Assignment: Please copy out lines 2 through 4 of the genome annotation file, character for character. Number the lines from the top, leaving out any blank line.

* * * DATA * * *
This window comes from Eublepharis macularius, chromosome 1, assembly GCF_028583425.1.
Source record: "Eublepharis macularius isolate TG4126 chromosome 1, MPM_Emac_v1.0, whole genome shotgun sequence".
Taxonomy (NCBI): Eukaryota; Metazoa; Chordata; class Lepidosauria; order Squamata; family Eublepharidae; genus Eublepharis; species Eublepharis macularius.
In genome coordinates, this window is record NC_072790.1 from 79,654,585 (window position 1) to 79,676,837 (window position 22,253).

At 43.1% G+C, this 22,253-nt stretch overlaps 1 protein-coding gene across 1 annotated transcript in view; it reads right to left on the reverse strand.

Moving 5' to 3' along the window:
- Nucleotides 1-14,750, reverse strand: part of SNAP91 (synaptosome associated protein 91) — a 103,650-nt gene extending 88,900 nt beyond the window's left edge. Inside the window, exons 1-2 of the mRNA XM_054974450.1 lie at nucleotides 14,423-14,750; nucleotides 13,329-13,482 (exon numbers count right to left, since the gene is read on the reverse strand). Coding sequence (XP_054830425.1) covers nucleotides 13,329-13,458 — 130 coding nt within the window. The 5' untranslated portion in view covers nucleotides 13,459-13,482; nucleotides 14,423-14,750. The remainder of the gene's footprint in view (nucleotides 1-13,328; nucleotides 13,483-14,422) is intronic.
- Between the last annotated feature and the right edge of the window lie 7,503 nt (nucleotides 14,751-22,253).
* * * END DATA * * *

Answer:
Source record: "Eublepharis macularius isolate TG4126 chromosome 1, MPM_Emac_v1.0, whole genome shotgun sequence".
Taxonomy (NCBI): Eukaryota; Metazoa; Chordata; class Lepidosauria; order Squamata; family Eublepharidae; genus Eublepharis; species Eublepharis macularius.
In genome coordinates, this window is record NC_072790.1 from 79,654,585 (window position 1) to 79,676,837 (window position 22,253).